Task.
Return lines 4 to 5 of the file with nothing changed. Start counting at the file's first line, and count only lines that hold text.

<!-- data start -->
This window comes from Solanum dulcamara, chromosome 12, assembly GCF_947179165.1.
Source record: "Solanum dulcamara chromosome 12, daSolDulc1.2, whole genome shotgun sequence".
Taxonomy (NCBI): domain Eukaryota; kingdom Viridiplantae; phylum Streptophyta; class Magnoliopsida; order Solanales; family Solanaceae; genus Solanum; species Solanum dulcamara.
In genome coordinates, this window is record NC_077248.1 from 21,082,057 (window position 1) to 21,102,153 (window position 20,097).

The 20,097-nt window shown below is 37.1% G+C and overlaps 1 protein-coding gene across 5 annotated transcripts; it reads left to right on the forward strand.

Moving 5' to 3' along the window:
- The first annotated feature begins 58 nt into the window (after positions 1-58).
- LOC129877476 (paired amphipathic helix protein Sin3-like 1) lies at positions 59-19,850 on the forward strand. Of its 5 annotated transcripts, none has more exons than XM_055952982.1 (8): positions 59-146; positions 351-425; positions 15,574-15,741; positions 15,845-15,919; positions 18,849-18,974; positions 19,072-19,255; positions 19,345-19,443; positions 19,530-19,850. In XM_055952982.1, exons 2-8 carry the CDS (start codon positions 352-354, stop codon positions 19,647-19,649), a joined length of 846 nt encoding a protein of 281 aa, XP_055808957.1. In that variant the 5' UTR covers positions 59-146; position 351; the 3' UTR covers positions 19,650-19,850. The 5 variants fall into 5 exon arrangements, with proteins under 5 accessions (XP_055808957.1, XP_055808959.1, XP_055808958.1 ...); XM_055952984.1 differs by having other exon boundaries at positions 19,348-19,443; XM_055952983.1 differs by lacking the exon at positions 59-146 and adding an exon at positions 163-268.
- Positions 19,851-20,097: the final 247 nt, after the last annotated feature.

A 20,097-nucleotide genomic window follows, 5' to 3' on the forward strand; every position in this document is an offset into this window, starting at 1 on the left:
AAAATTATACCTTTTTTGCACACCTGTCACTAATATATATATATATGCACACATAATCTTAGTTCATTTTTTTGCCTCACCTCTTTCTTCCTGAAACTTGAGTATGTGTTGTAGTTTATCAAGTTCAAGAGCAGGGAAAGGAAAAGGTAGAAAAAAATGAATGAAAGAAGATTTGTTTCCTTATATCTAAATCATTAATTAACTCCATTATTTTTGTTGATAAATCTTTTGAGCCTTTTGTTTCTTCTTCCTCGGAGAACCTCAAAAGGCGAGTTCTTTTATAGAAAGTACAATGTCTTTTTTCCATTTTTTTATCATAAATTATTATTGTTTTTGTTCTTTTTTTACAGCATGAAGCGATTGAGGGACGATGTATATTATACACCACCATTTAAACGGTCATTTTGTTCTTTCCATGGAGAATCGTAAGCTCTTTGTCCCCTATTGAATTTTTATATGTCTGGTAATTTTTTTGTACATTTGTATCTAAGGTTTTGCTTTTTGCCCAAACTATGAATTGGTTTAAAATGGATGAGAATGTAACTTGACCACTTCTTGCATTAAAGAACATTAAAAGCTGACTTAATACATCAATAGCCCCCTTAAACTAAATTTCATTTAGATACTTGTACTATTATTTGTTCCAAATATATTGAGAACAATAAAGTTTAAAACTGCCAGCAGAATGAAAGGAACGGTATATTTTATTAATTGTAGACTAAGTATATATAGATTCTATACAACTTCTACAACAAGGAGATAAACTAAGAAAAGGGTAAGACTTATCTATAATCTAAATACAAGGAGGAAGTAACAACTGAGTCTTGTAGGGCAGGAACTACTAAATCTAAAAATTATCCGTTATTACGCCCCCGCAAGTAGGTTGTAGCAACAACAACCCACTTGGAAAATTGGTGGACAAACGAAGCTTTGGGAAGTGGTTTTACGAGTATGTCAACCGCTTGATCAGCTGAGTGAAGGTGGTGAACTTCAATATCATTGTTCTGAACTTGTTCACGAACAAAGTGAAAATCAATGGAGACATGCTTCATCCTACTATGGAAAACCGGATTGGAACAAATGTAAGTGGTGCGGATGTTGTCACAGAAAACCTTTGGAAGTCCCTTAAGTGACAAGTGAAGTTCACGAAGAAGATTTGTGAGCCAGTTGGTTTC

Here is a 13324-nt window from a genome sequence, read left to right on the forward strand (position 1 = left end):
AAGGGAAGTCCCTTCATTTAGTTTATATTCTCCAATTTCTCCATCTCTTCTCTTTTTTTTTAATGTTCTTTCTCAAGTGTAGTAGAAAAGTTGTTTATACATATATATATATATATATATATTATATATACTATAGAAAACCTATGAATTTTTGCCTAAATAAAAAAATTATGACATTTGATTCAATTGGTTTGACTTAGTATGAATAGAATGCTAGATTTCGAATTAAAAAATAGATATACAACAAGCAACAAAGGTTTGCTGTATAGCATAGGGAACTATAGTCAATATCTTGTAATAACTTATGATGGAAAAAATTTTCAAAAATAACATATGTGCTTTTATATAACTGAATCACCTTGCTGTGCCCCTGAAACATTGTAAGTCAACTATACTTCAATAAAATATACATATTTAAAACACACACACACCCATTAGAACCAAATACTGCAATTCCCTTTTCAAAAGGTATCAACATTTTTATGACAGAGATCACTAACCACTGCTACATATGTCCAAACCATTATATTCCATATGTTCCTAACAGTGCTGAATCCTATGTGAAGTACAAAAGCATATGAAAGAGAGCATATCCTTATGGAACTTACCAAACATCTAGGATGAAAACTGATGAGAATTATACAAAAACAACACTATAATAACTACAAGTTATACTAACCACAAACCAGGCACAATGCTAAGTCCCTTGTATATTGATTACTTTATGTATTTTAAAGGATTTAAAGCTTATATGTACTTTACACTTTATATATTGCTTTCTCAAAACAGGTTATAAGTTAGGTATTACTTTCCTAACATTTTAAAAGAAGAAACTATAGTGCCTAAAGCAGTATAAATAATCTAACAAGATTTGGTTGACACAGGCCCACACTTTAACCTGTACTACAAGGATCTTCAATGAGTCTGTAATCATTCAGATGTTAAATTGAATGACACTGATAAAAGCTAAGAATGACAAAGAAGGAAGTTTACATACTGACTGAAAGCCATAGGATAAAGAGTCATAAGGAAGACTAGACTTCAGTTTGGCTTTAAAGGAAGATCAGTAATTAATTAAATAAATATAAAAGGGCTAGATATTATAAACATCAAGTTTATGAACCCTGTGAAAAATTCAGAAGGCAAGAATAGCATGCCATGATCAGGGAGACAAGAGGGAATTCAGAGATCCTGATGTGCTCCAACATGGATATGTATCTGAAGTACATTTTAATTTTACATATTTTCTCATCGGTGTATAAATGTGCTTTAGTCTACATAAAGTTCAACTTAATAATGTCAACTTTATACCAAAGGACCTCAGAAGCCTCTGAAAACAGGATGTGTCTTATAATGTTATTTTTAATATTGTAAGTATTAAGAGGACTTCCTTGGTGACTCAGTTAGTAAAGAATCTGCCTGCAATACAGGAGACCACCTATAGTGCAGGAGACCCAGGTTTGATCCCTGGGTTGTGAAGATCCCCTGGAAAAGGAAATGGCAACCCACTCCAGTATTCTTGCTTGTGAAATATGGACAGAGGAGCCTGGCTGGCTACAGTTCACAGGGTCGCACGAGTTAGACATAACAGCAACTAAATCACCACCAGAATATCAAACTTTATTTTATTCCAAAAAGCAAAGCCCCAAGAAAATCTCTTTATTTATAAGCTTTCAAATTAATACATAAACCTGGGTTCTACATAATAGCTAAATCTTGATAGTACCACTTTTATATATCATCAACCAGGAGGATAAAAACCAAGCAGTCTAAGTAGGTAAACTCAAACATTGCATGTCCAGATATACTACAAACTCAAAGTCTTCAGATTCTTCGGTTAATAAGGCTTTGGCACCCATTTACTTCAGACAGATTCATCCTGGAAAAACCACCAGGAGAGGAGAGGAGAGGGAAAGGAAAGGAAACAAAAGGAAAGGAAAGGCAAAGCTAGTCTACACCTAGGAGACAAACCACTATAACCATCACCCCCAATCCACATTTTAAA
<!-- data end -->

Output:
In genome coordinates, this window is record NC_077248.1 from 21,082,057 (window position 1) to 21,102,153 (window position 20,097).

The 20,097-nt window shown below is 37.1% G+C and overlaps 1 protein-coding gene across 5 annotated transcripts; it reads left to right on the forward strand.